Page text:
Trump’s anti-immigrant sentiments were not only reserved for Mexican immigrants. Under his direction, the United States government has instituted a travel ban for Iran, Libya, Sudan, Syria, and Yemen –all of these countries have high Muslim populations. People from these countries applying for immigrants visas are also facing higher rates of denial because of the travel ban.
In addition to his inflammatory inaccurate comments and travel ban, the Trump administration has doubled wait times for legal citizens and limiting the number of Citizenship for legal immigrants.
For Latinos who immigrated to the United States and support Donald Trump, immigration is something they feel passionate about. When it comes to immigration, Latino Trump supporters seem to agree on the need to reform the current immigration process, enforce current laws about immigration, and penalize people who come into The United States without “waiting in line” — aka going through the lengthy, expensive, and sometimes arbitrary legal channels to do so.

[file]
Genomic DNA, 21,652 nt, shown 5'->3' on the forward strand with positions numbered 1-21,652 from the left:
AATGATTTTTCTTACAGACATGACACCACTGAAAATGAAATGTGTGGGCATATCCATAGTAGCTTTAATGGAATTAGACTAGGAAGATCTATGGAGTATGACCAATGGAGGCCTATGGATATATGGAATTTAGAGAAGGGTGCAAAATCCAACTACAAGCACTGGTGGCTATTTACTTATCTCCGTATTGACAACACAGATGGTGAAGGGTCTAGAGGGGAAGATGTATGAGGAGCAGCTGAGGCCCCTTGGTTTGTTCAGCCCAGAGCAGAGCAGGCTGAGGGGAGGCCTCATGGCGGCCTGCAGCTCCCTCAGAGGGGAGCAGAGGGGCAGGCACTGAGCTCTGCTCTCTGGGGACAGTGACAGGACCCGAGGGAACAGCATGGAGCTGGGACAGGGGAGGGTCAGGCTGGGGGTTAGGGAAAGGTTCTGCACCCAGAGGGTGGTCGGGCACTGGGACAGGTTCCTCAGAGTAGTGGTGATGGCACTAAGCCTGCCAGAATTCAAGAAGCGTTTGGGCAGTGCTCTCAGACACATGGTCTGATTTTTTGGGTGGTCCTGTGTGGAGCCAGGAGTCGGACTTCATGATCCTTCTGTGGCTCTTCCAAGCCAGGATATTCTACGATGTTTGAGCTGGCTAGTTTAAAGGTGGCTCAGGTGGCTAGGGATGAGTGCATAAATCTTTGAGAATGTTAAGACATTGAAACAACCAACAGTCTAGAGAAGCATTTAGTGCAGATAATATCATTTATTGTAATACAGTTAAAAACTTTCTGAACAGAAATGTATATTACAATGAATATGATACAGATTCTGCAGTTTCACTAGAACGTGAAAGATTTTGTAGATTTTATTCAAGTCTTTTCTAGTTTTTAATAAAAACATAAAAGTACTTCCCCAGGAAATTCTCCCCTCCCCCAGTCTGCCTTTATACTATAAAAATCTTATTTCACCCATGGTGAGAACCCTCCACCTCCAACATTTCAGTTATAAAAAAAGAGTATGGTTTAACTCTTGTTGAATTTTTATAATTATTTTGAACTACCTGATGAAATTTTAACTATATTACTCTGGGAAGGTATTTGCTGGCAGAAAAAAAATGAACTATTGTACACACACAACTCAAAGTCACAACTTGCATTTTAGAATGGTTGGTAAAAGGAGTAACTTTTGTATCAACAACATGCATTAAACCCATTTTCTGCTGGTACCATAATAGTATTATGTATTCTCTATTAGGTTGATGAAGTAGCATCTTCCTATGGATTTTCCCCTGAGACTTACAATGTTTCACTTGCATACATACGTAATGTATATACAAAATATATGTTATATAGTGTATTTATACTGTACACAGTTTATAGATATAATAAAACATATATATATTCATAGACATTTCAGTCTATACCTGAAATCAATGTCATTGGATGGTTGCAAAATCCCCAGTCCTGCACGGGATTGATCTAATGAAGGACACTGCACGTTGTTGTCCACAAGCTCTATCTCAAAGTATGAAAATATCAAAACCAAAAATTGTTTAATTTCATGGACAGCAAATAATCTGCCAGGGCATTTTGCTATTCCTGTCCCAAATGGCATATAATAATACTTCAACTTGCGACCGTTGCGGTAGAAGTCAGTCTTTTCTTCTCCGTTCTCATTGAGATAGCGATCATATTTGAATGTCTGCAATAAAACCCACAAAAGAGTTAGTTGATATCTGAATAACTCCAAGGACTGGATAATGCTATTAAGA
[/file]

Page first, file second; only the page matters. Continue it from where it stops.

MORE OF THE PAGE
The idea that there is a line to enter the United States is laughable especially when President Trump’s own current parent-in-laws were miraculously granted U.S. Citizenship two years after Trump won the election. Pop star and serial lawbreaker Justin Bieber, for example, is a United States Green Card Holder and has applied for dual United States and Canadian citizenship.
While some Trump Supporters are worried about immigrant’s people waiting their turn in line to enter the United States, it seems people with affluence are able to not even bother with a line.